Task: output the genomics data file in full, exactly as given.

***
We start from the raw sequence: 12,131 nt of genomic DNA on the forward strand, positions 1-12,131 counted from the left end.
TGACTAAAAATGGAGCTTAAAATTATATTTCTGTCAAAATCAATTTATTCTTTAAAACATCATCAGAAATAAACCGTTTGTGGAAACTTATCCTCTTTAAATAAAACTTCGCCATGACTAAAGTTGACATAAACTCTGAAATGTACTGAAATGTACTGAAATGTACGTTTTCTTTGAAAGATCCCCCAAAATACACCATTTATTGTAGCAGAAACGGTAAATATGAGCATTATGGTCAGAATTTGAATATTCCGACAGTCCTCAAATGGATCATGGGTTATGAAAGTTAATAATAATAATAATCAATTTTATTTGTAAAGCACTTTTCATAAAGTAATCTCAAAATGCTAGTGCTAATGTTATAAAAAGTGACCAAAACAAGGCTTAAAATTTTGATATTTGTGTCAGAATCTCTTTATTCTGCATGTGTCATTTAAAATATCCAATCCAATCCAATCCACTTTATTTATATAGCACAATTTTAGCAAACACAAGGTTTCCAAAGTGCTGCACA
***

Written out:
We start from the raw sequence: 12,131 nt of genomic DNA on the forward strand, positions 1-12,131 counted from the left end.
TGACTAAAAATGGAGCTTAAAATTATATTTCTGTCAAAATCAATTTATTCTTTAAAACATCATCAGAAATAAACCGTTTGTGGAAACTTATCCTCTTTAAATAAAACTTCGCCATGACTAAAGTTGACATAAACTCTGAAATGTACTGAAATGTACTGAAATGTACGTTTTCTTTGAAAGATCCCCCAAAATACACCATTTATTGTAGCAGAAACGGTAAATATGAGCATTATGGTCAGAATTTGAATATTCCGACAGTCCTCAAATGGATCATGGGTTATGAAAGTTAATAATAATAATAATCAATTTTATTTGTAAAGCACTTTTCATAAAGTAATCTCAAAATGCTAGTGCTAATGTTATAAAAAGTGACCAAAACAAGGCTTAAAATTTTGATATTTGTGTCAGAATCTCTTTATTCTGCATGTGTCATTTAAAATATCCAATCCAATCCAATCCACTTTATTTATATAGCACAATTTTAGCAAACACAAGGTTTCCAAAGTGCTGCACA